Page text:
I don't mean that in a coddling way. And it is not a case for entitlement. But if you're going to expect great work from your employees, you've got to give them the tools and time they need. Few things are more frustrating, for example, than lackluster Internet speeds.
On the personal side, you're probably dealing with more distractions than ever before. That's why you must do what you reasonably can to make failure all but impossible—and encourage your team to do likewise.
And with that, I put away my phone so I could focus on finishing this post.
Employee Engagement Idea #3
Trust and communication
One of the underrated benefits of servant leadership (or whatever else you prefer to call it): You get to be more selective about who you hire. Simply put: Hire people you trust—then trust them.
Here are some examples of what trust and communication look like in practice:
- Sending an email or text when there's been a change of plans—if it's the change is upsetting, it may be better to pick up the phone
- Giving the other person time to respond
- Communicating proactively instead of reactively ("So that you hear this news from me ..." vs. "Oh, I thought you knew ...")
- Assuming the best about the other person, or making no assumptions
- Trading what my old professor Dr. J used to call "the dreaded Why? question," which provokes defensiveness, for "Help me understand ..."
- Listening and asking good questions (e.g., "What do you need most from me this week?")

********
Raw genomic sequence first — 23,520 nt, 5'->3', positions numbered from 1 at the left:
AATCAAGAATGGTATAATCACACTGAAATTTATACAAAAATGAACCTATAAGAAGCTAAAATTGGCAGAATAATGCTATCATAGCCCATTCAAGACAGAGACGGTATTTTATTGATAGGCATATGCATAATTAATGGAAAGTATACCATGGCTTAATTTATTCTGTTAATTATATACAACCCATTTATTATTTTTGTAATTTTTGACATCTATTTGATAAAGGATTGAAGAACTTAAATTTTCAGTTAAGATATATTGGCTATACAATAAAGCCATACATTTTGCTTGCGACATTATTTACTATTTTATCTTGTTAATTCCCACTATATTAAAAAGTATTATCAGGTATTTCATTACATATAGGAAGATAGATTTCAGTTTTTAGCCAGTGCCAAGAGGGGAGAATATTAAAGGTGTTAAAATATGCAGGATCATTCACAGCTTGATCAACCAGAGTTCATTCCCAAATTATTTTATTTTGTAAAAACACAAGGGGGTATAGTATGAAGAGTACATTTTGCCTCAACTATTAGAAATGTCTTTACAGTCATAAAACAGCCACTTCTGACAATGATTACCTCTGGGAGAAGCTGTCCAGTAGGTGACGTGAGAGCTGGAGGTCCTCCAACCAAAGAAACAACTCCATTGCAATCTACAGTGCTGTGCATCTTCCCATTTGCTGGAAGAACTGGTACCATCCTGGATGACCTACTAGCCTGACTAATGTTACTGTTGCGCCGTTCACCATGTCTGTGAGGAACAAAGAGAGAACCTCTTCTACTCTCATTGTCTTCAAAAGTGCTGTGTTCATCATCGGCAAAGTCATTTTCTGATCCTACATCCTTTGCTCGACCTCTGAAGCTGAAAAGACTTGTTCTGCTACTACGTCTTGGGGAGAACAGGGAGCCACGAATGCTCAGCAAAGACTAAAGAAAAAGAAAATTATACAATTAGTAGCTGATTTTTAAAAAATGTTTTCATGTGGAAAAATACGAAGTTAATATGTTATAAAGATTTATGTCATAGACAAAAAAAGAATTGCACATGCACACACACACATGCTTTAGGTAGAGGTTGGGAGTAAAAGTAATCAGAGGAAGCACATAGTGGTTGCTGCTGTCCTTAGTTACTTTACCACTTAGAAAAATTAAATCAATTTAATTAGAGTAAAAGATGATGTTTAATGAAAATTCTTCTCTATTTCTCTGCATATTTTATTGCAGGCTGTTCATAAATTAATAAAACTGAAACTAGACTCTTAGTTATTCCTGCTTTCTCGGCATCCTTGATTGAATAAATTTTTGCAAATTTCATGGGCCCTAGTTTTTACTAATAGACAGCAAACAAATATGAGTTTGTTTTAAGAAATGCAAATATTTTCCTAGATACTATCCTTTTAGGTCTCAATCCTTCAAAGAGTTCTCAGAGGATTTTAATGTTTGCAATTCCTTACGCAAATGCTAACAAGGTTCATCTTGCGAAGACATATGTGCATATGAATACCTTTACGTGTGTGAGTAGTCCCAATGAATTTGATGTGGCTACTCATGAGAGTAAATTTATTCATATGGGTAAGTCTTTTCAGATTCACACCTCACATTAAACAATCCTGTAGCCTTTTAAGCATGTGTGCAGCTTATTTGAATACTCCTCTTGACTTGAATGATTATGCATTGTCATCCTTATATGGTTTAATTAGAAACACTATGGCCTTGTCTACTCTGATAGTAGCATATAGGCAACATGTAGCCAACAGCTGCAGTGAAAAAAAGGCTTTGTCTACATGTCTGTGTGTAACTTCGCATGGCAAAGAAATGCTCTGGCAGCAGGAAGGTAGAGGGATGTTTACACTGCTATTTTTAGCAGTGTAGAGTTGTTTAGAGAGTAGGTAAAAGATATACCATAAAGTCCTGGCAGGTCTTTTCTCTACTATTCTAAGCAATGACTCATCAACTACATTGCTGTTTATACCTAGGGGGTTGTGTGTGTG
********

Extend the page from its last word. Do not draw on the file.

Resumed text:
In addition to listening well, few things build trust like transparency and empathy. Last week, for example, I attended a free online event (sponsored by Inc.) with Rebecca Minkoff, who told how her company had come up with the most respectful, humane way possible to handle necessary layoffs in her company.
The process included at least two calls to each employee, the promise of and follow-through on a letter of recommendation from Ms. Minkoff herself, and a great deal of honest empathy throughout.
When I heard that, I thought again of that quote from Maya Angelou: “I've learned that people will forget what you said, people will forget what you did, but people will never forget how you made them feel.”
If you want your employees to engage and drive your company forward, make them feel respected, valued and visible.
Employee Engagement Idea #4
If you saw my earlier post, What Work Teams Need Right Now From Managers, you may recall that one of the things work teams need is encouragement. They still do. Your people need to be reminded that you notice and appreciate their extraordinary efforts.
In the words of a friend of mine (a manager but not a business owner):
Continue to praise the work that is being done! Can't do this enough. Good to do in a group setting and also individually.
Every chance I get to speak to anyone about how this transition has been, I'm telling them what a great job our staff has done in letting go of "what we were going to do" and focusing on "what are we going to do to replace lost programming."
During this time they've come up with some creative ideas on short notice to keep us relevant. I've also asked them to keep track of all their new projects so when this crisis is done I can once again share what they've accomplished.